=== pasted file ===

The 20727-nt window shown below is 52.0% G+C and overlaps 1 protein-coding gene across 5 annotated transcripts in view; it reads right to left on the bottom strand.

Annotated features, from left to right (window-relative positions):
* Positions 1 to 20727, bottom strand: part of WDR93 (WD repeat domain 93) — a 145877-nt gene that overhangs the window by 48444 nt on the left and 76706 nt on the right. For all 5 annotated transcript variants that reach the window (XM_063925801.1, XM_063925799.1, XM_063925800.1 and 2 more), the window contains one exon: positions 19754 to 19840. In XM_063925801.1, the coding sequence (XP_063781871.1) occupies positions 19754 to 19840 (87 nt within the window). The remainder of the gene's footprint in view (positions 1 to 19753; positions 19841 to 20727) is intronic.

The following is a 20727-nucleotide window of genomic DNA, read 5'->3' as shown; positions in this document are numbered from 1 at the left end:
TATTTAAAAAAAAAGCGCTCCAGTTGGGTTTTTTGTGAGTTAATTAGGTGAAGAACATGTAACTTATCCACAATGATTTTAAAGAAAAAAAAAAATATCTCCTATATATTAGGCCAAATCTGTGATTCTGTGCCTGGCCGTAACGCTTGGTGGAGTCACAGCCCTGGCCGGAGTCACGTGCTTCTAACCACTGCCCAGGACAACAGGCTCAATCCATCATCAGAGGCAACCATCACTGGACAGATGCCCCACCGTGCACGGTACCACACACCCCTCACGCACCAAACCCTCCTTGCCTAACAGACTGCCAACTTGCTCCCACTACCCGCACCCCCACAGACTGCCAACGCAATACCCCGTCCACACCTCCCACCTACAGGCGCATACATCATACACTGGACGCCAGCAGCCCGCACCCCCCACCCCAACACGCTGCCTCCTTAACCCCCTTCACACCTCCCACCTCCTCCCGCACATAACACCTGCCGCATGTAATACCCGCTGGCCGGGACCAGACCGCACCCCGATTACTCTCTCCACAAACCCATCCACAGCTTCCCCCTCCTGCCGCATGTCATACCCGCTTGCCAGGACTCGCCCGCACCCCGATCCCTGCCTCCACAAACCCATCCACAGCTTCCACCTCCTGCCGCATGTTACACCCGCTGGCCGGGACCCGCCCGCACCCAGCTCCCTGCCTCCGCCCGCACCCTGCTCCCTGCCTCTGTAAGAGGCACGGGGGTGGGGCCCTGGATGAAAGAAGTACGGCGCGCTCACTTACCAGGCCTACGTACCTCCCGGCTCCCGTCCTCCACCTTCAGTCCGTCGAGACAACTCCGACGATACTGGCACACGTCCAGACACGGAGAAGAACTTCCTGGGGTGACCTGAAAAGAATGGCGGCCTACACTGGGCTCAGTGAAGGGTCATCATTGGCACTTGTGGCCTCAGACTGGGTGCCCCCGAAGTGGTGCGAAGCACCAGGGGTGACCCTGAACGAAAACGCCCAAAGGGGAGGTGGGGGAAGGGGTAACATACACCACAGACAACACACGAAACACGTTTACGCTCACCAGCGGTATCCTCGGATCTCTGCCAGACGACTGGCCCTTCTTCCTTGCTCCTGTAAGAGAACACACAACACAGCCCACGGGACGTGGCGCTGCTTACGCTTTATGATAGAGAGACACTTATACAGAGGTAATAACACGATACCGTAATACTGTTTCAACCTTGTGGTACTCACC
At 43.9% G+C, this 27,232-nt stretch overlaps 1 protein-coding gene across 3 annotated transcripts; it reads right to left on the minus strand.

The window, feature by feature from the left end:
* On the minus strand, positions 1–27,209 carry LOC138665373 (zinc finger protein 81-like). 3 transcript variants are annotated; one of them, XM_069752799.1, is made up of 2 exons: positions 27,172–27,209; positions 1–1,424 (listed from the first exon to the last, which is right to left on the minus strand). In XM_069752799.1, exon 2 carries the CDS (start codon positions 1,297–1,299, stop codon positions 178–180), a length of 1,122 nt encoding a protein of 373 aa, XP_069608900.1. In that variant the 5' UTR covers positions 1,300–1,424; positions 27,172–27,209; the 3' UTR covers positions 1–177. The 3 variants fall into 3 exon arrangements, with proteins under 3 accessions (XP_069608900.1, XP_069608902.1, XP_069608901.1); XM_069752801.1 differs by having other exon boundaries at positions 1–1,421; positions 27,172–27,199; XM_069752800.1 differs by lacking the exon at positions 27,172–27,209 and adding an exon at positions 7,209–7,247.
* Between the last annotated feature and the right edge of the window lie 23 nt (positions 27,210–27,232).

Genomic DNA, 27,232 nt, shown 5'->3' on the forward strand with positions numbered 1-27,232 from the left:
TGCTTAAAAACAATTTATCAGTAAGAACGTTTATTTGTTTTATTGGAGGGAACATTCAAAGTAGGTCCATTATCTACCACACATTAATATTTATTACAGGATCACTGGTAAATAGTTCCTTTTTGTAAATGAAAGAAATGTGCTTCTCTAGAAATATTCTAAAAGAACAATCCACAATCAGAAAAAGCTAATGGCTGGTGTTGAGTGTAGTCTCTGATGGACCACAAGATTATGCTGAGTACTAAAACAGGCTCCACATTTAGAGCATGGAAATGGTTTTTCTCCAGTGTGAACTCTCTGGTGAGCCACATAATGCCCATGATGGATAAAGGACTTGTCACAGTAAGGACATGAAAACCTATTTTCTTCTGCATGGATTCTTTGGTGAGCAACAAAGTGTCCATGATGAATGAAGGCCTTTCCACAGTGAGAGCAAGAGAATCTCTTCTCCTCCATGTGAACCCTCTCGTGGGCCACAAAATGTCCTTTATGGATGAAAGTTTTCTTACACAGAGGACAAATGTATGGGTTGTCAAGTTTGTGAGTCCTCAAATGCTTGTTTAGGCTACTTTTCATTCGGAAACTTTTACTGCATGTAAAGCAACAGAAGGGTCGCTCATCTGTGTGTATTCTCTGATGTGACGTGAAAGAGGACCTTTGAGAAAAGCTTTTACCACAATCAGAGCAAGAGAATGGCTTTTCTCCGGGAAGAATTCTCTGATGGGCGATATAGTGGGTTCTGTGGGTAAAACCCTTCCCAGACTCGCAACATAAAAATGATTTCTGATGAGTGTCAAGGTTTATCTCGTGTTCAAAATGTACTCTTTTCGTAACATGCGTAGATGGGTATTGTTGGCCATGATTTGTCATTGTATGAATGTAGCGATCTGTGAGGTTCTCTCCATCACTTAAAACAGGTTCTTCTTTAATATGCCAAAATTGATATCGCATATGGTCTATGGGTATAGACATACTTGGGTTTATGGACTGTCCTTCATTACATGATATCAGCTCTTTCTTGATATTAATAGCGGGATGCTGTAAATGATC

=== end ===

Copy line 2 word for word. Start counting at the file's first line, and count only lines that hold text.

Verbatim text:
Annotated features, from left to right (window-relative positions):